Born on this day in 1921, Daniel Berrigan was a tireless campaigner for peace and justice
“Our apologies, good friends, for the fracture of good order, the burning of paper instead of children.”
So said the Reverend Daniel Berrigan after burning 378 draft files in Catonsville, Maryland. It was May 1968, and he was protesting against the war in Vietnam.
There are many roads to becoming anti-war, and many ways of being anti-war.
Some judge it on a case-by-case basis, others are unconditional pacifists. Some turn against war through personal experience of it, like Wilfred Owen or Howard Zinn.
Daniel Joseph Berrigan (1921-2016) came to oppose war through his Catholic faith and his career as a Jesuit priest.
Dan Berrigan worked with other anti-war activists like Martin Luther King to protest against the war in Vietnam.
Born into a Minnesota Catholic family, Dan Berrigan joined the Jesuits straight out of high school in 1939. He was ordained in June 1952.
Berrigan entered the priesthood as the world was being torn up by warfare. While the Cold War stayed more or less ‘cold’ between the US and Soviet blocs, their contest was shedding blood elsewhere.
Hundreds of thousands of people were being killed as the US, North Korea, and China bludgeoned one another in Korea.
Britain was torturing and murdering anticolonial rebels in Kenya, and France, bankrolled by the US, was fighting a brutal war to hold onto its empire in Vietnam.
Daniel Berrigan was arrested several times in his life for civil disobedience.
The first time Dan Berrigan learned about Vietnam was during a sabbatical visit to Paris in 1963.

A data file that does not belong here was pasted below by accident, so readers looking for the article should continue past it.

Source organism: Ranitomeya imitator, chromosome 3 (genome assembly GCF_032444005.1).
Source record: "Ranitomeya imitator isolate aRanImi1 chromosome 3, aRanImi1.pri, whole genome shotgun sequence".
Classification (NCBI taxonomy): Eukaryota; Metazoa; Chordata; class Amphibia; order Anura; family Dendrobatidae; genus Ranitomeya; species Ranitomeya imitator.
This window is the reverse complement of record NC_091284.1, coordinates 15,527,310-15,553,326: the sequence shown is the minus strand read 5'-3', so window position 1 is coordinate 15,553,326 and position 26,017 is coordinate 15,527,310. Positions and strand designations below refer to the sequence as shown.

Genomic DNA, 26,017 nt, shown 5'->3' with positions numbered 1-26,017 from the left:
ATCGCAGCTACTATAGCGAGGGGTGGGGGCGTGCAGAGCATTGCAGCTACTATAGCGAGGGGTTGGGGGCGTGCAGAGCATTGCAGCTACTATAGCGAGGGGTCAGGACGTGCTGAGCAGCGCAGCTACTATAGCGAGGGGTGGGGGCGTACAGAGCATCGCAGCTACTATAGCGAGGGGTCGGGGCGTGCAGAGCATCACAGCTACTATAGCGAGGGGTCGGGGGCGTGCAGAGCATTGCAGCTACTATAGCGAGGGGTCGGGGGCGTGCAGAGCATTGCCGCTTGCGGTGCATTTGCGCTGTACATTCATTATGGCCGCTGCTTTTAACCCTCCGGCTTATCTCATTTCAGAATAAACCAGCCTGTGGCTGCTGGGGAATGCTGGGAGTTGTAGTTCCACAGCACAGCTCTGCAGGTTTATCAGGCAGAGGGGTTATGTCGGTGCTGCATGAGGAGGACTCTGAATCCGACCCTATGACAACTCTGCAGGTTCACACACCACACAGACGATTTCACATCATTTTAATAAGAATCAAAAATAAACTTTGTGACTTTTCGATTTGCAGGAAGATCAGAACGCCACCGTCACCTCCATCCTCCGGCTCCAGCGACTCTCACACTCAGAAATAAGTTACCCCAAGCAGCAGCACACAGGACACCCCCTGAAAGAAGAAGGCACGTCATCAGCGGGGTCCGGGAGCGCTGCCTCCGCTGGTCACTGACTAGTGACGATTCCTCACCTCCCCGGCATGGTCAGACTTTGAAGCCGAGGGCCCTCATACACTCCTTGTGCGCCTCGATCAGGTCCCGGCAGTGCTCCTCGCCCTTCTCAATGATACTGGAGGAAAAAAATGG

At this point, with the French long since driven out by the Vietnamese, the United States was ratcheting up its military support to the partitioned state of South Vietnam.
Soon enough, this American ‘aid’ became a full-scale invasion. Ho Chi Minh’s communist and anti-colonial government in the north of Vietnam was to be kept out, whatever the cost in human life.
Dan Berrigan detested war. As a form of mass organised killing it violated the universal fraternity of human beings in a monstrous way.
So when his own government charged into Southeast Asia, he had no choice but civil disobedience.
Thoreau's writings, especially his essay "Civil Disobedience", have inspired activists over many generations to fight against injustice.
With his equally radical brother, Philip, Dan founded the Catholic Peace Fellowship to organise anti-war protests.
In 1965, he helped set up Clergy and Laymen Concerned About Vietnam (CALCAV), an interfaith, anti-war group, co-chaired by Dr Martin Luther King himself.
Dan’s activism on Vietnam went well beyond organisation-building, too. In that great American tradition of Thoreau, Susan B. Anthony, and Rosa Parks, the Berrigan brothers were masters of civil disobedience.
Dan joined the Writers and Editors War Tax Protest. Just like Thoreau when the US invaded Mexico in 1846, Dan refused to pay taxes to a war-mongering US government.
Then came his Catonsville protest on 17th May 1968. Burning those draft files got Dan sentenced to three years in prison. After a period on the run, making himself the first ever priest on the FBI’s most wanted list, Berrigan went to jail until 1972.
Just as they did with Eugene Debs during WWI, the US state threw peaceful critics of its foreign wars in prison.
But repression wasn’t going to cut it. Civil disobedience like Dan Berrigan’s ultimately helped to break the resolve of the US government to continue its invasion of Vietnam.
For the rest of his life, Dan continued to protest US invasions - from Central America to Iraq.
Like Thoreau, Mark Twain, Emma Goldman, and Barbara Lee, Dan Berrigan’s life is testament to the radical truth that so long as the US government stays in the business of warmongering, US citizens will refuse, object, and resist, for justice and peace.